Why Germany Didn’t Destroy Eiffel Tower During World War II?

In case you have been asking the question, or you wanna know why Germany didn’t destroy Eiffel Tower during World War II? There are plenty of reasons for that in the Nazis minds. The Eiffel Tower is a wrought-iron lattice tower on the Champ de Mars in Paris, France. It is named after the engineer Gustave Eiffel, whose company designed and built the tower.

The German soldiers probably left it be simply because of the fact that it was constructed from 1887 to 1889 as the centerpiece of the 1889 World’s Fair. To them, it was an honor to have preserved that historical essence.

In addition to that, the site has since become a global cultural icon of France and one of the most recognizable structures in the world. The Eiffel Tower is the most visited monument with an entrance fee in the world: 6.91 million people ascended it in 2015. It was designated a monument historique in 1964, and was named part of a UNESCO World Heritage Site.

Why Germany Didn’t Destroy Eiffel Tower During World War II?

According to information gathered from history not too far from us, when Hitler gave the order to the general operating in France who was Dietrich Von Choltitz to burn Paris, he never executed the order. There are no true explanations why he disobeyed Hitler but at that point he thought Hitler became insane. Nowadays he is known as the Nazi who saved Paris. Here we shall be listing out some of the substantial reasons to the question, why Germany didn’t destroy Eiffel Tower during World War II?

The Eiffel Tower is a cousin of sorts to the Statue of Liberty.

Before the Eiffel Tower was built, Eiffel’s firm was asked to design the internal frame for the Statue of Liberty, a task assigned to his trusted employee, Maurice Koechlin. They proved their iron handiwork with Lady Liberty first.

There’s a post office in the Eiffel Tower

Tucked into the first floor of the Tower next to the gift shops, there is a tiny post office. Pick up une carte postale and a stamp and have it mailed from the Eiffel Tower’s post office and it will be delivered with the unique postmark.

The Eiffel Tower doubled as a scientific laboratory

Mr. Eiffel housed a meteorology lab on the Tower’s third floor where he performed studies in physics, aerodynamics, and built a wind tunnel. Eiffel opened the doors of the laboratory to other scientists to use for the experiments, too, and cosmic rays were discovered there.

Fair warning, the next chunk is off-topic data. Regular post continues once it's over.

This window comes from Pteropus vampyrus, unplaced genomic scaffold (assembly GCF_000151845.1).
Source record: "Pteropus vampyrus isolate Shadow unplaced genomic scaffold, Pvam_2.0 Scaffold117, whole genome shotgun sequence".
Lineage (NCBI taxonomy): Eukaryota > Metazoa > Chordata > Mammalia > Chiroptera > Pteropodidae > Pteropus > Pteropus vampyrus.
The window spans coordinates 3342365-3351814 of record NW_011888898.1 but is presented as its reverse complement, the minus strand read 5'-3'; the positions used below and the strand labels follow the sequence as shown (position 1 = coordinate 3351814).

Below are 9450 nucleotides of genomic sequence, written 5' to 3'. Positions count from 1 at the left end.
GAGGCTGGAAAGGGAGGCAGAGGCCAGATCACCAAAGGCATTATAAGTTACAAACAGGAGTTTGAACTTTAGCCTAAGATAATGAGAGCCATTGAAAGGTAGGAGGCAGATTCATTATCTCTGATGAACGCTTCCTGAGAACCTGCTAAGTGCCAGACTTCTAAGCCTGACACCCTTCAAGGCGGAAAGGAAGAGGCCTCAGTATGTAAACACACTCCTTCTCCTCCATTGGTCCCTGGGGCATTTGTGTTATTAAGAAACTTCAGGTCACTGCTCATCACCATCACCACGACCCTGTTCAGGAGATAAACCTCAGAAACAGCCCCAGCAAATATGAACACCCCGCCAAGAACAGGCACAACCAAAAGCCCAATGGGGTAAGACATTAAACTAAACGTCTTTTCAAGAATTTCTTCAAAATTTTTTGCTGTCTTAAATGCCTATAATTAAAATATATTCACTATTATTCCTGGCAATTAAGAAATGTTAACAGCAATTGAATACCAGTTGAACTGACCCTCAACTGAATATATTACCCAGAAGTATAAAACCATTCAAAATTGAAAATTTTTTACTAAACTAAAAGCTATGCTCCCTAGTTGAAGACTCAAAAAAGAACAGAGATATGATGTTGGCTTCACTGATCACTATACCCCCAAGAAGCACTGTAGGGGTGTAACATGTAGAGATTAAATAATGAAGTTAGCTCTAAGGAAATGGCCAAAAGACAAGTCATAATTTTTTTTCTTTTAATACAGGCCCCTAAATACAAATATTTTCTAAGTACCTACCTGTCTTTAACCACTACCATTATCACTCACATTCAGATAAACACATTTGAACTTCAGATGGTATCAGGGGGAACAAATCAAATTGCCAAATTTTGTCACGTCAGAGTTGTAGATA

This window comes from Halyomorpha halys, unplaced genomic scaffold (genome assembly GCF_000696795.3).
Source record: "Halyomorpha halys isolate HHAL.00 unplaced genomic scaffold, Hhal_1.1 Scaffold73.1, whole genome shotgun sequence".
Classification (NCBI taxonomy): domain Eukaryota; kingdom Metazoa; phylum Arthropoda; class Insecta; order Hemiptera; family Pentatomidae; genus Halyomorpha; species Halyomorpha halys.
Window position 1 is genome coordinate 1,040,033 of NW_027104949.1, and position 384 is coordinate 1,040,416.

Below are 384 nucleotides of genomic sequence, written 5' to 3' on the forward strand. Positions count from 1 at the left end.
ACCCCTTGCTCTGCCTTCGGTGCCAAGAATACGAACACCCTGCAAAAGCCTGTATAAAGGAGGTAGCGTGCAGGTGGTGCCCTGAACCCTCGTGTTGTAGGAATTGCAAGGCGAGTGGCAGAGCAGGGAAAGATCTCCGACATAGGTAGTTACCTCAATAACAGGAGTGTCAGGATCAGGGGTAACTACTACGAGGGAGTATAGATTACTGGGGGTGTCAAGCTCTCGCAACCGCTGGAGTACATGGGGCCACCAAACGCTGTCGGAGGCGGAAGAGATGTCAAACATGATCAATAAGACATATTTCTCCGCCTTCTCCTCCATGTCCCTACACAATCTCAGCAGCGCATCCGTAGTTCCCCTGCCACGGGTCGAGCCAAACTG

There’s a secret apartment at the top

When Gustave Eiffel designed his namesake tower, he cleverly included a private apartment for himself where he hosted famous guests, like Thomas Edison. The apartment is now open for the public to tour.

The Eiffel Tower moves

The massive iron structure is wind resistant and will sway during a storm. If the weather is bad enough, it can even move. Wind isn’t the only thing that can make the enormous Tower move, though—the heat of the sun also affects the Tower, causing the iron to expand and contract up to 7 inches.

The Eiffel Tower is covered in names of scientists

French scientists and engineers working in the 19th century were not forgotten by history—not only did they lend their names to Parisian streets, but 72 of their names are also engraved on the Eiffel Tower. The engraved tributes were covered up, but thanks to a restoration effort, they are once again visible and eagle-eyed visitors can see names like Foucault, Dumas, and Perrier cut into the iron.

It takes a lot of work to keep the Eiffel Tower looking good

Every seven years, around 60 tons of paint are applied to the tower. It not only keeps the so-called Iron Lady (La dame de fer) looking good, but it also helps keep the iron from rusting.

There’s a Champagne bar at the top

If you’re brave enough to reach the top of the Tower, reward yourself with a glass of champagne from the Champagne Bar built into the top floor. There’s nothing like a glass of bubbly with a spectacular view.

There’s a military bunker underneath the Eiffel Tower

Underneath the Tower’s south pillar sits a snug bit of history—a secret military bunker that may connect to the nearby Ecole Militaire via a long tunnel. The bunker has now been turned into a small museum and tour groups can explore the diminutive space.

Leave a Reply